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This feature by Pat Summers was published in U.S. 1 Newspaper on
May 13, 1998. All rights reserved.
Shipwrecks, A Realistic View
"O hear us when we cry to thee/ For those in peril on the
Today’s plethora of Titanic tales has undoubtedly helped
spark interest in shipwrecks of every shape and size. Those after
a less romantic, but doubtless more accurate, take on sea disasters
than that offered in the Oscar-sweeping movie might set sail for a
slide lecture at East Jersey Old Towne Village in Piscataway. On
May 13, at 7 p.m., Dan Leib of the New Jersey Historical Divers
will build on the current fascination in his discussion of New Jersey
shipwrecks of the past 100 years — what kinds of ships, why they
sank, and where they can be found — all, thankfully, sans the
decorative Leonardo DiCaprio.
Familiar as we are with today’s highly developed Jersey coast, it
is surprising to learn it was once a desolate and dangerous area.
Ships of all kinds traveled along the coast, many moving to or from
the New York Harbor area, then as now a busy destination. For a
of reasons — storms, war, fire, broadsiding, and foundering —
untold numbers of vessels traveling the Jersey coast sank. In 1846,
one storm alone destroyed eight ships in an hour’s time.
In a telephone interview, Leib says that except for a concentration
of wrecks in the harbor area, most are fairly evenly spaced along
the coast. And that’s where the New Jersey Historical Divers
comes in. Based near Asbury Park, in Avon-by-the-Sea, and dedicated
to the preservation of shipwreck history, the 10 members of this
all divers, investigate and confirm the identity of wrecked ships.
The group formed six years ago to look into what was then known as
"the Manasquan wreck." By the time they finished, they had
identified the remains as the Amity, a U.S. vessel that went down
Leib says they like to go after "wrecks with unusual handles,"
like "the 120 wreck" (denoting its location by degrees outside
the Manasquan inlet) or "the Sea Girt wreck." Their standard
approach includes thoroughly mapping a shipwreck site and studying
artifacts recovered there, in hopes of discerning their purpose and
details about their manufacture. Ultimately — since finding the
name on a shipbuilder’s plaque is uncommon, to say the least —
all this information contributes to identifying the ship itself.
Leib, the group’s treasurer and a full-time commercial artist
in documentation graphics and technical illustration, refers to a
cross-section of applicable skills among members. They use their own
mapping equipment and boats, and use the services of amateur
when the need arises. Findings of the Historical Divers Association
are recorded in their journal, available by subscription, and members
make presentations to interested groups around the state.
Every type of vessel is there to be found, Leib says — from barges
to battleships, tugs, privateers, and warships of foreign registry.
Because nautical charts may show only navigational hazards, most
sites "reside in the little black books of charter captains,"
he says. As sport diving grew popular in the 1950s, divers were able
to learn from these mariners the whereabouts of "hangs," or
wreck sites that had hung up the fishermen’s nets.
As for the condition of shipwrecks found off the Jersey coast, Leib
describes them in one word: flat. Unless they were made of metal,
he says, "most of them flatten out as they fall apart." His
group retrieves only what is necessary to identify a shipwreck and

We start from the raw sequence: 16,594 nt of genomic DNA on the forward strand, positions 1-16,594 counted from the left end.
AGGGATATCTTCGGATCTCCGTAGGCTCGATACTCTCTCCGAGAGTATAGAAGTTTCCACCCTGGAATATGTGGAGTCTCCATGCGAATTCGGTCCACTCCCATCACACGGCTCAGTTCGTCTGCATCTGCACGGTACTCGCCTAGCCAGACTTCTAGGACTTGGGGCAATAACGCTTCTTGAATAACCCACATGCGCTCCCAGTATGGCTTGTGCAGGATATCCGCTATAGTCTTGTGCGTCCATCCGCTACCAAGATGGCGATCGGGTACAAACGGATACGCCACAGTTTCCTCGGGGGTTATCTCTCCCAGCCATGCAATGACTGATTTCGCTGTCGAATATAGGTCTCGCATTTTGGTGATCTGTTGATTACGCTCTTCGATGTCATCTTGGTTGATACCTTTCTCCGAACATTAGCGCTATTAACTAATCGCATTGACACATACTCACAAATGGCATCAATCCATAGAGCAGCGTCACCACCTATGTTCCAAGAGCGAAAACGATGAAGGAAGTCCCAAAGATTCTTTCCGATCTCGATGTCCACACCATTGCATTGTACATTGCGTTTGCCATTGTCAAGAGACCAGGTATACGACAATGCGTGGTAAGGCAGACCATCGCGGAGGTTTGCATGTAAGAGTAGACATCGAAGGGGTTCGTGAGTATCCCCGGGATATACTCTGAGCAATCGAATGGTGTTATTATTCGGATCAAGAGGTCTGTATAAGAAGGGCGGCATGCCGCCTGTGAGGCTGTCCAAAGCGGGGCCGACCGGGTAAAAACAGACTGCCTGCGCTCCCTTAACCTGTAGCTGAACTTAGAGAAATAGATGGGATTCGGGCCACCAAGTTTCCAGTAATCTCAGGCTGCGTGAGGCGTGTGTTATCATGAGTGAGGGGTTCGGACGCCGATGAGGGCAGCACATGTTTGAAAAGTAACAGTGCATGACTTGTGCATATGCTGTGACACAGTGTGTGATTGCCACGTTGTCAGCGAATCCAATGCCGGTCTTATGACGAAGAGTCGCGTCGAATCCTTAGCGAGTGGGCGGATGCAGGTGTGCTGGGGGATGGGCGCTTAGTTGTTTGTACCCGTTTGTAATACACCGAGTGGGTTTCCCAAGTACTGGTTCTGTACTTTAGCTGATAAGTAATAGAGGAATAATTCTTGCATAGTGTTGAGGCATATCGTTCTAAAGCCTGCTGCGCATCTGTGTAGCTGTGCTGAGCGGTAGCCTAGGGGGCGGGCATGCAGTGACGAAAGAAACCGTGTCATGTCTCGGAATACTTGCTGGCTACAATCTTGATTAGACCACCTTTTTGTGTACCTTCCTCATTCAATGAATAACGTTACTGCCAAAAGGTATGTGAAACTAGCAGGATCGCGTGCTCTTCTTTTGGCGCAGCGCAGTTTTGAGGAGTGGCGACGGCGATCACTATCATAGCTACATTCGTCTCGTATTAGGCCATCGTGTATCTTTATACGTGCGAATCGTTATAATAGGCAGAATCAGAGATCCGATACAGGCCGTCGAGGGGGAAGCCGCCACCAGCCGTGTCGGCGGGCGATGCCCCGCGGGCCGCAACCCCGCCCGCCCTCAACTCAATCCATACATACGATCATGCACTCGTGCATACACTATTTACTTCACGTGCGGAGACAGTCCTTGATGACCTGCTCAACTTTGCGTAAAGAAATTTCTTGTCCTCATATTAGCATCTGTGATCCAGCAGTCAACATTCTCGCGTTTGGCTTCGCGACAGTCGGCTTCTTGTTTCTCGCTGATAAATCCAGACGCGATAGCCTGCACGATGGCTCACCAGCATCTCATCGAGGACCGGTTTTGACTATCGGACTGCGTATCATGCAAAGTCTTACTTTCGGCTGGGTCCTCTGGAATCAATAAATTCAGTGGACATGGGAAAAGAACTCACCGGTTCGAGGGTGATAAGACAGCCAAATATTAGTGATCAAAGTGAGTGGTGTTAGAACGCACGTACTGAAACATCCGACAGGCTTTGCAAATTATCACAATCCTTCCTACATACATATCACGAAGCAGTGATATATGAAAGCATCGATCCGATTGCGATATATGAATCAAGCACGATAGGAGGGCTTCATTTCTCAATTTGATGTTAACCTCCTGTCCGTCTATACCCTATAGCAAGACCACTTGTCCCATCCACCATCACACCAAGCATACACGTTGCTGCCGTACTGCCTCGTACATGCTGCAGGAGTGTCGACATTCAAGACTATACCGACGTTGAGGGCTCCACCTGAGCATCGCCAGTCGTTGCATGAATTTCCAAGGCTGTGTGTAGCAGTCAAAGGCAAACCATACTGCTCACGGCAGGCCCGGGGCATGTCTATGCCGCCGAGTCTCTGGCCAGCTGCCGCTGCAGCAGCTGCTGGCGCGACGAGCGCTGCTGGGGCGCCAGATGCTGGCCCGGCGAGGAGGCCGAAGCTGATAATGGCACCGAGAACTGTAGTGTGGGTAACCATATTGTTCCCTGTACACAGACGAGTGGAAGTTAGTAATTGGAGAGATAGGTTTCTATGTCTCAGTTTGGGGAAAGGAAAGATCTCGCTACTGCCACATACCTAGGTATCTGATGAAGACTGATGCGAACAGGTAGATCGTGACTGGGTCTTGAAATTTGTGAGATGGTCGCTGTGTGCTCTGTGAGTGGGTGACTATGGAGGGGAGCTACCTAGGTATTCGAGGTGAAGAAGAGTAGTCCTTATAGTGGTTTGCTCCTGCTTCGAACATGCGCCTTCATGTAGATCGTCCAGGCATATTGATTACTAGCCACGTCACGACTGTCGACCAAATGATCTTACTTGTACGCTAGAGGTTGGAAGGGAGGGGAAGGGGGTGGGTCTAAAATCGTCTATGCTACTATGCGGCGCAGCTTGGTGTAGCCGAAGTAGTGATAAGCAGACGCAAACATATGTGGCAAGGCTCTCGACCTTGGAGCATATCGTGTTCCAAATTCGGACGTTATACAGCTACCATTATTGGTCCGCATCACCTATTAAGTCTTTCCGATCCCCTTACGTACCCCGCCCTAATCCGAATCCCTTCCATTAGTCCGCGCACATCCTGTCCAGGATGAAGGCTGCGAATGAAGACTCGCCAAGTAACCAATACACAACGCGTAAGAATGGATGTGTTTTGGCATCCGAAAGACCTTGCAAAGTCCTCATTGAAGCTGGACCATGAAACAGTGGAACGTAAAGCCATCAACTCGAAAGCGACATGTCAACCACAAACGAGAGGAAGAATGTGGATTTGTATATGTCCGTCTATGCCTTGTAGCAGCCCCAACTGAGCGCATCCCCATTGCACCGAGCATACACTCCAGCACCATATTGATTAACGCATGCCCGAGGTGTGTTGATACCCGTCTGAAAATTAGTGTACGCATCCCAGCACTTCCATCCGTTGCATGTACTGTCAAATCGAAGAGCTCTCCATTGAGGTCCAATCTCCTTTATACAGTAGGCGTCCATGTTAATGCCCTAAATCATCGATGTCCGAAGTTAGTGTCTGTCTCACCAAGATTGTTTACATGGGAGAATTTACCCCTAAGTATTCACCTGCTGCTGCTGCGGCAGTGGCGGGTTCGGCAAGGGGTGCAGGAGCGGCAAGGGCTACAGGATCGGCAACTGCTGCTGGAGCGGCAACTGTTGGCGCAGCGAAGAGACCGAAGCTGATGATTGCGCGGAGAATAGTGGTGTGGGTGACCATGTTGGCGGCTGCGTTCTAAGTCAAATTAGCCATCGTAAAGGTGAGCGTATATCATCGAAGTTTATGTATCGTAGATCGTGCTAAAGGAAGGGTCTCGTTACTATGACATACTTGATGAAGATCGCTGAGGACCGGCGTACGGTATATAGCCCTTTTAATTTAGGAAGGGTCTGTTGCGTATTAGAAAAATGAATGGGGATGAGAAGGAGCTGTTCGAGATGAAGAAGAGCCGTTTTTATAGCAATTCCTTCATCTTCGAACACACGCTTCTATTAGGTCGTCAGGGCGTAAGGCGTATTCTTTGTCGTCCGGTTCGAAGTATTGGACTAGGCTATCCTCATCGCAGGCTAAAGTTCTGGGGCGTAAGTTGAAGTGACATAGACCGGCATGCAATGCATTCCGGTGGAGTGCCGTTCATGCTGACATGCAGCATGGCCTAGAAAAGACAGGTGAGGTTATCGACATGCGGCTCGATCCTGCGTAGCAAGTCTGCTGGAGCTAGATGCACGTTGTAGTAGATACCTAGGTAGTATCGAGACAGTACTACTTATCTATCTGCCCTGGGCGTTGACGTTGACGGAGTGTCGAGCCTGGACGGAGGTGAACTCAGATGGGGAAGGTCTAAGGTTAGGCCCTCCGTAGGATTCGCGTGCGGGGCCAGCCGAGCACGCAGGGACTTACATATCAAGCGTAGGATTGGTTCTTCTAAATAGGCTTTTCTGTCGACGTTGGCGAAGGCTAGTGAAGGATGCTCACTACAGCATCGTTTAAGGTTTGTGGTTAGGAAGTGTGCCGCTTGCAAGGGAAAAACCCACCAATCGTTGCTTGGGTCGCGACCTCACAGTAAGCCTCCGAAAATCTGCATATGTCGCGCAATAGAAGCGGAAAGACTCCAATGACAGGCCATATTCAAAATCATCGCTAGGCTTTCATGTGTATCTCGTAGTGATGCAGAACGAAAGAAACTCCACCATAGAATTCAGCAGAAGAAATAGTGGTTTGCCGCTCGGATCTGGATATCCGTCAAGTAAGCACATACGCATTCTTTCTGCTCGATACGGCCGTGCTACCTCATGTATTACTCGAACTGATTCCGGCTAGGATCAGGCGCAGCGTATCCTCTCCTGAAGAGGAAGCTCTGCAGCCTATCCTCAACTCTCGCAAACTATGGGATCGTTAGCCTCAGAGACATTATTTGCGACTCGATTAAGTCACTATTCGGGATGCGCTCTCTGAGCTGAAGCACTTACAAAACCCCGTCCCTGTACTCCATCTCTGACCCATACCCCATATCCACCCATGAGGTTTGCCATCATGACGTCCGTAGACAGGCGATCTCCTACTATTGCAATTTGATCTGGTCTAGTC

what they believe is representative of its cargo. The association
hopes to open a shipwreck museum somewhere on the coast, where
will be able to see what the Historical Divers have salvaged as well
as artifacts donated by collectors.
Back on the desolate New Jersey coast of long ago, how were potential
shipwreck victims saved? And how was valuable cargo retrieved before
a ship went down? This will be the topic on Wednesday, May 20, when
Dan Leib returns to East Jersey Olde Towne Village to talk about the
history of "lifesaving stations" in New Jersey.
The organization that is now the U.S. Coast Guard began in the 19th
century as a volunteer group; in 1871 it became the U.S. Lifesaving
Service, instituted to protect life and property involved in offshore
disasters. In 1915, the U.S. Lifesaving Service merged with the
Cutter Service to become the U.S. Coast Guard.
In the 19th century, the paid professionals who were part of the U.S.
Lifesaving Service established hurricane-resistant stations along
the coast at about four-mile intervals, and regularly patrolled New
Jersey’s beaches. This was their job, for which they drilled regularly
to meet the high expectations. They lit flares to signal ships in
distress that help was on the way, then, depending on the severity
of the disaster, they mustered the crews of other stations to help.
Leib’s May talks are the first in a summer series on maritime topics
that runs through August. With sessions on model ships, tall ships,
and an August exhibit of shipwreck artifacts, the series should
the maritime and historical interests of area families — except,
possibly their pre-teen girls. They reportedly prefer shipwrecks that
carry the ghost of Leonardo.
— Pat Summers
River Road, Piscataway, 732-745-3030. All events are free with
Divers gives a slide lecture on shipwrecks of the past 100 years.
Wednesday, May 13, 7 p.m.
history of lifesaving stations. Wednesday, May 20, 7 p.m.
At 3 p.m., Mike Wicke gives a workshop on "Navigation and Duties
of an 18th-century Sailor." Sunday, June 7, 1 p.m.
Sunday, June 14, 2 p.m.
August 9, 2 p.m.
off Deal Beach in November, 1854. Wednesday, August 19, 7 p.m.
that beached off Asbury Park in 1934. Sunday, August 23, 7 p.m.
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